Charles H. Spurgeon was an English Baptist preacher whose sermons and ideas remain influential within the church today, and was widely referred to as the ‘Prince of Preachers’.
Throughout his sermons and literary works, Spurgeon addresses ways in which ministers can address sinfulness and nominalism in one’s surrounding sub-culture. When applied to my ministry as a military leader, these ways take on somewhat new meanings, but the underlying principles remain relevant at the same time. Furthermore, these principles are also applicable to the church as a whole.
First, Spurgeon addresses the role of one’s individuality in portraying an earnest interest in the gospel that one preaches. He states, “Upon this matter of individuality, note first, the necessity of an earnest sense of our individual interest in the gospel which we preach.” As a military leader, it is next to impossible to motivate Soldiers to accomplish a mission if one does not wholeheartedly believe in it. Furthermore, one cannot be an effective leader, especially during combat, without leading from the front and by example.
Second, Spurgeon addresses the importance of standards within the Christian faith by stating the following:
“I suppose you have met, in your pastoral work, with the great evil of questioning fundamental truth. Brethren have always differed on minor points…all were agreed that, whatever Scripture said, should be decisive…, but another form of discussion has now arisen: men question the Scriptures themselves.”
Within the military community, standards are the glue that holds everything together and fosters discipline within the ranks. Once these standards are called into question, discipline erodes and negatively impacts the mission. The same can be said about Christianity and Scripture, in that discipline is lacking where the standard of Scripture is questioned.
Third, Spurgeon addresses the appropriate balance between the amount of work required and the adequate expenditure of force. One must effectively evaluate a particular task, and determine the appropriate amount of work required for the task. As he states:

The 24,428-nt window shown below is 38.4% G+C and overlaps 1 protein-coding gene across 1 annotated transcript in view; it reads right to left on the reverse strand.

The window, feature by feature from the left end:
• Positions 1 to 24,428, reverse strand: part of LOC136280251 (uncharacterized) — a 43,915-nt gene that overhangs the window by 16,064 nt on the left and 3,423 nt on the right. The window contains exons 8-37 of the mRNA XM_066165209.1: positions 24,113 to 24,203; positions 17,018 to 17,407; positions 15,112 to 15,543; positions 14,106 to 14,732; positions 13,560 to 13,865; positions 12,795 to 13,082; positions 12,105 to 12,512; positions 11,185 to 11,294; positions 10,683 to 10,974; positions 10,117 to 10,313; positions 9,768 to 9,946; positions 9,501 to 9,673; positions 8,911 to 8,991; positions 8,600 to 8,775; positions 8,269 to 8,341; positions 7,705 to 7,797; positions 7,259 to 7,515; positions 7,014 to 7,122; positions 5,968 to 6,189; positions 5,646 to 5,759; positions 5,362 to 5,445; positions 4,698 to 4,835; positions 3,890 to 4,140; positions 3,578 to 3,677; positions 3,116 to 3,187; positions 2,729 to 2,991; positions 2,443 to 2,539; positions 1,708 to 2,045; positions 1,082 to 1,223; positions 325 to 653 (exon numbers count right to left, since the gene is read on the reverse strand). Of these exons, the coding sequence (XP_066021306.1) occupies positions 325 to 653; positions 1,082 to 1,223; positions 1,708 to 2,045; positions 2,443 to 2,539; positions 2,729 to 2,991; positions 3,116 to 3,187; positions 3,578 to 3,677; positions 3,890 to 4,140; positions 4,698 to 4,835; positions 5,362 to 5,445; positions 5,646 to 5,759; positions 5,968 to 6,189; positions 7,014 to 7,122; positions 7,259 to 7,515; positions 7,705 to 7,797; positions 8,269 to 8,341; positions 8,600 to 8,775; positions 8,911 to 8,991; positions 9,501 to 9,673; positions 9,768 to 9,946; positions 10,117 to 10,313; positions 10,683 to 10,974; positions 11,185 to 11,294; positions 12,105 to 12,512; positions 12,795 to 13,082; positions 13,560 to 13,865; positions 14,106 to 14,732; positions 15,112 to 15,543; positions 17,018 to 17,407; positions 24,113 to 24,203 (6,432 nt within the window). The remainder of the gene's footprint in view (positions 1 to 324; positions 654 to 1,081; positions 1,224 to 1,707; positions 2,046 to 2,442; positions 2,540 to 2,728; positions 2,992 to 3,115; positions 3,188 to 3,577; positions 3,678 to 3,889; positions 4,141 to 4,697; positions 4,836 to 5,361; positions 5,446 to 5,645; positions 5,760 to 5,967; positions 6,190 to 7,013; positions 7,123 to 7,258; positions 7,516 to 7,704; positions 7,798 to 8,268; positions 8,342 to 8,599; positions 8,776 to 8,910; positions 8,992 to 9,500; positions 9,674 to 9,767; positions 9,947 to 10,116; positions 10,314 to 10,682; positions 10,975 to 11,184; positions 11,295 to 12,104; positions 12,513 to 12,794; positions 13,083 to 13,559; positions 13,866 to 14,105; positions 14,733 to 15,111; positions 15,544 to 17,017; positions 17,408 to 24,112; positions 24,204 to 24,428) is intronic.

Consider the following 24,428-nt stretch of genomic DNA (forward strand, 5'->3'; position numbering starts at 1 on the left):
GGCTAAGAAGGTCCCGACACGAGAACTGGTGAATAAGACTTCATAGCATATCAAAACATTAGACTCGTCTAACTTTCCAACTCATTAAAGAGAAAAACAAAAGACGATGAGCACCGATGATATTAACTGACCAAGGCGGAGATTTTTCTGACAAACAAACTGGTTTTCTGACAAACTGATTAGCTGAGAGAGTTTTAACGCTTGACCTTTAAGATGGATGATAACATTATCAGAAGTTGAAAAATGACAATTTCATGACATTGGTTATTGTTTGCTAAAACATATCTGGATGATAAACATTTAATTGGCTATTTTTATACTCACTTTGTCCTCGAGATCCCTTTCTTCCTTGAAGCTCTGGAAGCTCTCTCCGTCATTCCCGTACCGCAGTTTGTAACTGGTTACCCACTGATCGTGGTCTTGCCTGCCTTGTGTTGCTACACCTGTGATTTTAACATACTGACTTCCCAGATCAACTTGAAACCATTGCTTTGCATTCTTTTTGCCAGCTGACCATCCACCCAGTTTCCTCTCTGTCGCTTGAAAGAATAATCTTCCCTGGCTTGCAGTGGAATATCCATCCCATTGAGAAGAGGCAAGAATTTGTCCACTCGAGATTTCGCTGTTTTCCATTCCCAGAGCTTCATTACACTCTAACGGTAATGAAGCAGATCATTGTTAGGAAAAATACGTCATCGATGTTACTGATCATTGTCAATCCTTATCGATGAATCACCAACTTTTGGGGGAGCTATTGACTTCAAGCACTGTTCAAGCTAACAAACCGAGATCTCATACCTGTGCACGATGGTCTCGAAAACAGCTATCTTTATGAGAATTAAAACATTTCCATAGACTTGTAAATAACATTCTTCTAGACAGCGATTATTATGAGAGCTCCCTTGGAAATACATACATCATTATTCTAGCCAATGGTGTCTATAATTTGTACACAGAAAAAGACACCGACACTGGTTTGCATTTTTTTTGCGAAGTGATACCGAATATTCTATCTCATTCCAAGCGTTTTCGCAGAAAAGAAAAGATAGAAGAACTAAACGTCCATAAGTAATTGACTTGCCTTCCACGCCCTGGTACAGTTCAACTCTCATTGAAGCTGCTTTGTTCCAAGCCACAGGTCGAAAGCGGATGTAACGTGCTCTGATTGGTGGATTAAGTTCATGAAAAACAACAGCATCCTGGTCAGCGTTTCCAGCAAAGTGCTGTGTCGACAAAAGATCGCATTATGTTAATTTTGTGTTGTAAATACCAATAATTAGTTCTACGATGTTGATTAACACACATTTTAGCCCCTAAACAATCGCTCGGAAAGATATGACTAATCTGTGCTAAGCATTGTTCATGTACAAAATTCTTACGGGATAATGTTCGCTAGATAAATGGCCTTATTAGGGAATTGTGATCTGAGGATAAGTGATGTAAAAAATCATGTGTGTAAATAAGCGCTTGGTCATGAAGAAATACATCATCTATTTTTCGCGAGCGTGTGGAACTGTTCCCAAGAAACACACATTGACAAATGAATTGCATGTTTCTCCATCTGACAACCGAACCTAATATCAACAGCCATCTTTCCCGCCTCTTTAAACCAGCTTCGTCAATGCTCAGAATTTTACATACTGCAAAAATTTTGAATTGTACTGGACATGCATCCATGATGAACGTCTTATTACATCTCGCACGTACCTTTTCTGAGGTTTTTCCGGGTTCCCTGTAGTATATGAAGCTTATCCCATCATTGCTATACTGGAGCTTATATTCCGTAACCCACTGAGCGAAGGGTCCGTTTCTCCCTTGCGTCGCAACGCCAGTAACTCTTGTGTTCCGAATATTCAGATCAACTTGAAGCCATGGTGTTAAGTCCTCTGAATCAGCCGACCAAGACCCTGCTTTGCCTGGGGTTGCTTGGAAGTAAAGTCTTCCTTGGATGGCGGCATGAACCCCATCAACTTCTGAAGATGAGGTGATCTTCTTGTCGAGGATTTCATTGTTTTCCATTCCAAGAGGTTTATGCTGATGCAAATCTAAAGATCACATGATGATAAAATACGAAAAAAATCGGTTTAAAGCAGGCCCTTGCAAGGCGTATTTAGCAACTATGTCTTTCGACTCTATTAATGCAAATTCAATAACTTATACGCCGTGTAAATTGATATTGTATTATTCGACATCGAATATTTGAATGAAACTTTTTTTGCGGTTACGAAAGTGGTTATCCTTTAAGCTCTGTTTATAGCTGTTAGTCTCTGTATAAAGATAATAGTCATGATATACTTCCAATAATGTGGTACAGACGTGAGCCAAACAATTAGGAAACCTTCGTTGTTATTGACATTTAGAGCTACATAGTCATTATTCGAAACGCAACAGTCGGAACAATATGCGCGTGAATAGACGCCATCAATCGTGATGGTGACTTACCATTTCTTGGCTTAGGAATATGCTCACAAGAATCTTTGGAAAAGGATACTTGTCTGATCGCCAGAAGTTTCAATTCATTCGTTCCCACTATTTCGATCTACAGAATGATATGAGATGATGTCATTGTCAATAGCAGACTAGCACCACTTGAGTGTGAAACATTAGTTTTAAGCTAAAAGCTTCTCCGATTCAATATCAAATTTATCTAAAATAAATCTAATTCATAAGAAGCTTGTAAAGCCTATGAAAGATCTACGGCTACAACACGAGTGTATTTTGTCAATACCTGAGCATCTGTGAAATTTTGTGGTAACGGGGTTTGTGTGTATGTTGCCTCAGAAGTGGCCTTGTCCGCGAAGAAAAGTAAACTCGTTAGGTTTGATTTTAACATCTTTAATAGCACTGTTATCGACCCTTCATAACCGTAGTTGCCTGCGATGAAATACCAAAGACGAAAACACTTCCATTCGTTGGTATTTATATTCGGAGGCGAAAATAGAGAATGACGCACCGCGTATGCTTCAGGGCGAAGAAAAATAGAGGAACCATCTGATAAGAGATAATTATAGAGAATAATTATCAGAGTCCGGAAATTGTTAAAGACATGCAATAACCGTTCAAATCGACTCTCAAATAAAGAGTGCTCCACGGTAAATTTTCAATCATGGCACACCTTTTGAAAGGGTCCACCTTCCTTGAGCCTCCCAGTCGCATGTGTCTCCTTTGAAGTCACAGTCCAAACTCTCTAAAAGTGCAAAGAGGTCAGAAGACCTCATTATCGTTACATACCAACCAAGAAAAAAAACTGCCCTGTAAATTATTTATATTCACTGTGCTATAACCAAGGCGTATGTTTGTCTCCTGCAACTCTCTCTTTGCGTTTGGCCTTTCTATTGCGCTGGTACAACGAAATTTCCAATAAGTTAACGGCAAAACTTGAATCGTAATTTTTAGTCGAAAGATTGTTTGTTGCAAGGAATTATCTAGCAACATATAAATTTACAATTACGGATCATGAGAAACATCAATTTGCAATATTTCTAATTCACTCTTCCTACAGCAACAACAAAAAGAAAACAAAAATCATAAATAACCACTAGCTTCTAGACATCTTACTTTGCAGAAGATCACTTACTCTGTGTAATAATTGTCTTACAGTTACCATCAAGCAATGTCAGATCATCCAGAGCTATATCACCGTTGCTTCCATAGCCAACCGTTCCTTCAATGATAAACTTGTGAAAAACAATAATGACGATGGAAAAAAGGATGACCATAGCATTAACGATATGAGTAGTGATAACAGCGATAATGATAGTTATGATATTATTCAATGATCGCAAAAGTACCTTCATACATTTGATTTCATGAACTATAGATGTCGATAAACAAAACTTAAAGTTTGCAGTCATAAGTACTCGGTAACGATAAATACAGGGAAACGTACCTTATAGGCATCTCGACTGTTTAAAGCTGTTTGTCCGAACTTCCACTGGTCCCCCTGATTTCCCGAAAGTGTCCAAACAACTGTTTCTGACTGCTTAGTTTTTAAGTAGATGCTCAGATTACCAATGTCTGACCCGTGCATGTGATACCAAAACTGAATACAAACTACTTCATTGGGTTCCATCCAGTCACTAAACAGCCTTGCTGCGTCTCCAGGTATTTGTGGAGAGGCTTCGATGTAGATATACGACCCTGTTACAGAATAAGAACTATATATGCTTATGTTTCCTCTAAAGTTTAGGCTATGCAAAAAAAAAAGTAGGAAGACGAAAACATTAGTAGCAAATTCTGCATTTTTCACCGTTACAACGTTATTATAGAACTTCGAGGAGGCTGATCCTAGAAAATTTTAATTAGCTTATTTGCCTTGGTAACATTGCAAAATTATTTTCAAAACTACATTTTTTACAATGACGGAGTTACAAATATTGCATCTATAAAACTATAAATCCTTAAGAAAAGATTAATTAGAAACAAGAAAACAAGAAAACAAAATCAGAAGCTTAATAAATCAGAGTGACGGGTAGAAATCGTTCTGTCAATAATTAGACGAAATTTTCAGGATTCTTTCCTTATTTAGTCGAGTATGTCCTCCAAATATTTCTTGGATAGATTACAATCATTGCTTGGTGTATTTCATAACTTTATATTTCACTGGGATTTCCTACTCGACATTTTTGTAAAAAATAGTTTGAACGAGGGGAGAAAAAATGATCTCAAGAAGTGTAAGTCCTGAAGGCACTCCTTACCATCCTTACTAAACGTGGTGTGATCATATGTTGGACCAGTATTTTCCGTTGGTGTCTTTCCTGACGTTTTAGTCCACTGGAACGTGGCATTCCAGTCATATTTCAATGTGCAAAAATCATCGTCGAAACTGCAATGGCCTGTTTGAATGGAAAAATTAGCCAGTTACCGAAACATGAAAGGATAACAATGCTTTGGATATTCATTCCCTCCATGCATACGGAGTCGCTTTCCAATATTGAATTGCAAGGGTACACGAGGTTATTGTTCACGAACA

“No work of any kind is accomplished in this world without a certain expenditure of force, and the force employed differs according to the matter in hand; the sort of power of which we feel the need will be determined by our view of our work; and the amount of power that we shall long for will also very much depend upon our idea of how that work should be done.”
From a pastor’s point-of-view, this concept applies to both physical work within one’s congregation/church and spiritual ‘work’ in combating the evils of the day. This concept is akin to proportionality from a military leader’s point-of-view, which “prohibits the use of any kind or degree of force that exceeds that needed to accomplish the military objective.” In both cases, applying the appropriate amount of force to the work ensures both the effectiveness and efficiency of the work, thus ensuring mission accomplishment.
In conclusion, while the principles discussed above are by no means all encompassing, they were relevant in Spurgeon’s day and remain so today. Whether one is a senior pastor of a large church or a humble layman carrying out the Great Commission, keeping these principles in mind would render one’s ministry more effective and fruitful.
1. Charles H. Spurgeon, “An All-Round Ministry: Addresses to Ministers and Students” (presidential address at the Annual Conference of the Pastor’s College, London, 1872-1890), 300, http://www.grace-ebooks.com/library/Charles%20Spurgeon/CHS_An%20All%20Around%20Ministry.PDF (accessed January 22, 2014).
2. Ibid., 301-302.
3. Ibid., 333.
4. Rod Powers, “Law of Armed Conflict (LOAC): The Rules of War,” US Military Careers, http://usmilitary.about.com/cs/wars/a/loac.htm (accessed January 22, 2014).